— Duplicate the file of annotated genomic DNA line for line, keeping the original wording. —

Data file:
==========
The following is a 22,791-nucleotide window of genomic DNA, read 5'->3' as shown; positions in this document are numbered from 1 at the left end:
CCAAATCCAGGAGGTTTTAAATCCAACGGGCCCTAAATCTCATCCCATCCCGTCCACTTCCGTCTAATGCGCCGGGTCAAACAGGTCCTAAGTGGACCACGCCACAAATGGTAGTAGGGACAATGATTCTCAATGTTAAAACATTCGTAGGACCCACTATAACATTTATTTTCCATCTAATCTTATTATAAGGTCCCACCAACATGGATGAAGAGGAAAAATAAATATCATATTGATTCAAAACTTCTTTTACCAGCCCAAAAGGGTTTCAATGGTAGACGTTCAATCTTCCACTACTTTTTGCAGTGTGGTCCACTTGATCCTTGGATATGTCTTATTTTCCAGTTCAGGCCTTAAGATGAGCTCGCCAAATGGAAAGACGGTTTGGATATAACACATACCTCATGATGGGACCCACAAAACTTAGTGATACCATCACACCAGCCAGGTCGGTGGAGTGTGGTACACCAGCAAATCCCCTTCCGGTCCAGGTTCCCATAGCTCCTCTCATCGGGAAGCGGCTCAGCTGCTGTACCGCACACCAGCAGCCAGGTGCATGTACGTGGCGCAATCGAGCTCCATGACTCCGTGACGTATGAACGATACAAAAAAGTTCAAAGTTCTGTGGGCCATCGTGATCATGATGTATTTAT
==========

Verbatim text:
The following is a 22,791-nucleotide window of genomic DNA, read 5'->3' as shown; positions in this document are numbered from 1 at the left end:
CCAAATCCAGGAGGTTTTAAATCCAACGGGCCCTAAATCTCATCCCATCCCGTCCACTTCCGTCTAATGCGCCGGGTCAAACAGGTCCTAAGTGGACCACGCCACAAATGGTAGTAGGGACAATGATTCTCAATGTTAAAACATTCGTAGGACCCACTATAACATTTATTTTCCATCTAATCTTATTATAAGGTCCCACCAACATGGATGAAGAGGAAAAATAAATATCATATTGATTCAAAACTTCTTTTACCAGCCCAAAAGGGTTTCAATGGTAGACGTTCAATCTTCCACTACTTTTTGCAGTGTGGTCCACTTGATCCTTGGATATGTCTTATTTTCCAGTTCAGGCCTTAAGATGAGCTCGCCAAATGGAAAGACGGTTTGGATATAACACATACCTCATGATGGGACCCACAAAACTTAGTGATACCATCACACCAGCCAGGTCGGTGGAGTGTGGTACACCAGCAAATCCCCTTCCGGTCCAGGTTCCCATAGCTCCTCTCATCGGGAAGCGGCTCAGCTGCTGTACCGCACACCAGCAGCCAGGTGCATGTACGTGGCGCAATCGAGCTCCATGACTCCGTGACGTATGAACGATACAAAAAAGTTCAAAGTTCTGTGGGCCATCGTGATCATGATGTATTTAT